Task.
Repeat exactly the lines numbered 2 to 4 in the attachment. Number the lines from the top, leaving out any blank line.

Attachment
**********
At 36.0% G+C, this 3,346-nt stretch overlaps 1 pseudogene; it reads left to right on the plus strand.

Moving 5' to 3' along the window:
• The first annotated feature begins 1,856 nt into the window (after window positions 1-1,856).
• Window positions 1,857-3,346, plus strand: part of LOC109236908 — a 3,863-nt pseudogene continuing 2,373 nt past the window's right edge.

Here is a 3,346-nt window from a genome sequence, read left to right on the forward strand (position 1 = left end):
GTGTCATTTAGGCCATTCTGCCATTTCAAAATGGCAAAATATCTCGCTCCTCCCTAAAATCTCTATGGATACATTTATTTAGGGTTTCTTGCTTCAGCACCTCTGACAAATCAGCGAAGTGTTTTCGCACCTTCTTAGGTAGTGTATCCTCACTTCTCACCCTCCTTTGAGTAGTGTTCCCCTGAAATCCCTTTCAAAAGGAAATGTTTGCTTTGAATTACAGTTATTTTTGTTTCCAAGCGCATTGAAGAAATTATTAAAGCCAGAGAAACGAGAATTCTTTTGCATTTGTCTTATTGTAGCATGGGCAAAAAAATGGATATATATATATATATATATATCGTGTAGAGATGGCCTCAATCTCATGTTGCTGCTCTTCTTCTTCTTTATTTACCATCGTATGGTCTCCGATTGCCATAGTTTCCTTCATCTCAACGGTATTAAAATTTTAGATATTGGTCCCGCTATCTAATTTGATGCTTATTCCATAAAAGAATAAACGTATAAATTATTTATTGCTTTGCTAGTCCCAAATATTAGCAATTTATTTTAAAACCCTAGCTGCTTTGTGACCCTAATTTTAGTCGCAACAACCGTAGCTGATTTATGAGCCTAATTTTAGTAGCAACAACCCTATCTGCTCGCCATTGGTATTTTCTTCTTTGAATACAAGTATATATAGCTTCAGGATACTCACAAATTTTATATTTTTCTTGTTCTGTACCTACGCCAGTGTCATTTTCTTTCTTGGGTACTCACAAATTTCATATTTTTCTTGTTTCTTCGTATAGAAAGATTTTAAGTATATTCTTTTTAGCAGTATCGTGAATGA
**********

Moving 5' to 3' along the window:
• The first annotated feature begins 1,856 nt into the window (after window positions 1-1,856).
• Window positions 1,857-3,346, plus strand: part of LOC109236908 — a 3,863-nt pseudogene continuing 2,373 nt past the window's right edge.